The music of black America was born out of the cultural experience of black Americans.  If they could do nothing to change their situation, their musical lingua franca at least gave them a voice through which to channel their feelings - a capacity shared by the natural inheritors of folk tradition the world over.  Today, while much of that capacity has been displaced by the intertwining of mass media and mass society, what's left of the world's musical traditions is increasingly subsumed beneath a plethora of sanitised, soulful singers and gentle, tinkling soft-rock bands.

Criticism of certain aspects of Alan Lomax's work should not be taken as criticism of the man's achievements generally.  I feel a considerable personal debt, not just for the way he has liberated so much of the world's music, but because most of the intellectual and ideological baggage I carry around with me stems from his influence.  There are those of us - and Lomax would surely count himself among the coterie - who believe that unburdening of emotions through song is important, both for the community of performers and for the community of listeners.  In Folk Song Style and Culture he referred to Telstar rising 'balefully on the western horizon'.  A quarter of a century later we are bombarded with satellite videos, computer games, cable networks and the whole paraphernalia of a technology designed to entertain, not to express.  At the same time the march of progress destroys native cultures almost as fast as it destroys rain forests.  Before we are deafened completely by a soundscape of stultifying blandness, is it yet too late to reopen the cantometrics debate?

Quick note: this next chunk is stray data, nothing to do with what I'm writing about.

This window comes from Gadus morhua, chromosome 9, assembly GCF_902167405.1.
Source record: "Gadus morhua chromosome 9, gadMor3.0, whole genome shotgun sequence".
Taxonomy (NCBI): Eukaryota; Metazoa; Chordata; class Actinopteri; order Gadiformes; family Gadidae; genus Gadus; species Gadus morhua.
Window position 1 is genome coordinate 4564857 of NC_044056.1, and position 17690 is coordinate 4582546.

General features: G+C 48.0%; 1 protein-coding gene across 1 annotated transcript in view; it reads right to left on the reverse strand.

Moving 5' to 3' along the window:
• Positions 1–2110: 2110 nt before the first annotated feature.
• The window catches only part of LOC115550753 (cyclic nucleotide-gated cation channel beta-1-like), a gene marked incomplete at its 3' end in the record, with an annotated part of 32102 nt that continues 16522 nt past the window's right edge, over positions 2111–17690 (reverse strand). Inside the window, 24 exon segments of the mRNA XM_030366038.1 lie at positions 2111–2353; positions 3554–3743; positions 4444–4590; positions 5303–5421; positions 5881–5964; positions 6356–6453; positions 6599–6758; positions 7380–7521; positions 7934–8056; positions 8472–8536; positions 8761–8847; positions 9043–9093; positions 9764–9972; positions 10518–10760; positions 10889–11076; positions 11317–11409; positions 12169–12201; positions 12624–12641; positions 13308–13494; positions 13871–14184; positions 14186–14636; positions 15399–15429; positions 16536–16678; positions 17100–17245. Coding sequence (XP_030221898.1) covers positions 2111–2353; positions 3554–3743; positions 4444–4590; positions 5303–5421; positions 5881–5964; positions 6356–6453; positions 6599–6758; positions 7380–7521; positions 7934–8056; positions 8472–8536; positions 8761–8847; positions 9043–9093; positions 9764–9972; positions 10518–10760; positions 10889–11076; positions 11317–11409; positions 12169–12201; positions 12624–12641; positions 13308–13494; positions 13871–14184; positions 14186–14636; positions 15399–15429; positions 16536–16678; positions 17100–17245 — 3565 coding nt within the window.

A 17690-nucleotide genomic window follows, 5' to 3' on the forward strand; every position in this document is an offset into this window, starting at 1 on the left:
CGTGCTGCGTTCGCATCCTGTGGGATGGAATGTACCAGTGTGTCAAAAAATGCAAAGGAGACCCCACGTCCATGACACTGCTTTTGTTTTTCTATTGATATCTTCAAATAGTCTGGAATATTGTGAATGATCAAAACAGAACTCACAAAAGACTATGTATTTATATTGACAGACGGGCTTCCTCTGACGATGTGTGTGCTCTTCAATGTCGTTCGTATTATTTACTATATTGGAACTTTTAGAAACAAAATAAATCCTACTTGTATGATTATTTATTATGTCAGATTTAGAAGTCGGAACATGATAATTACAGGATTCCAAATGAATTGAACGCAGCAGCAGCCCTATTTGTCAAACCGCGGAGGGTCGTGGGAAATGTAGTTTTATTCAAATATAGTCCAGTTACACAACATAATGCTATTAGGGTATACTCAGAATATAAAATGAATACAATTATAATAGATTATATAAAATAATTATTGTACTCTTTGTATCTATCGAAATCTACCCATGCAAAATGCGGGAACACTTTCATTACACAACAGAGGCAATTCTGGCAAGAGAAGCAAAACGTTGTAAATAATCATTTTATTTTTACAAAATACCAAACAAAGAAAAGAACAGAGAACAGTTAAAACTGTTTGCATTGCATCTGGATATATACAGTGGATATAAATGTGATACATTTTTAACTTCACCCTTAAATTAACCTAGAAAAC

Acknowledgements

Grateful thanks are extended to Meredith Harley, research student at the School of Scottish Studies, Edinburgh, for checking this article; to journalist Ken Hunt for supplying much valuable material, and to Julie Crawley, Audio Librarian at Exeter University, for allowing me to use the library's facilities.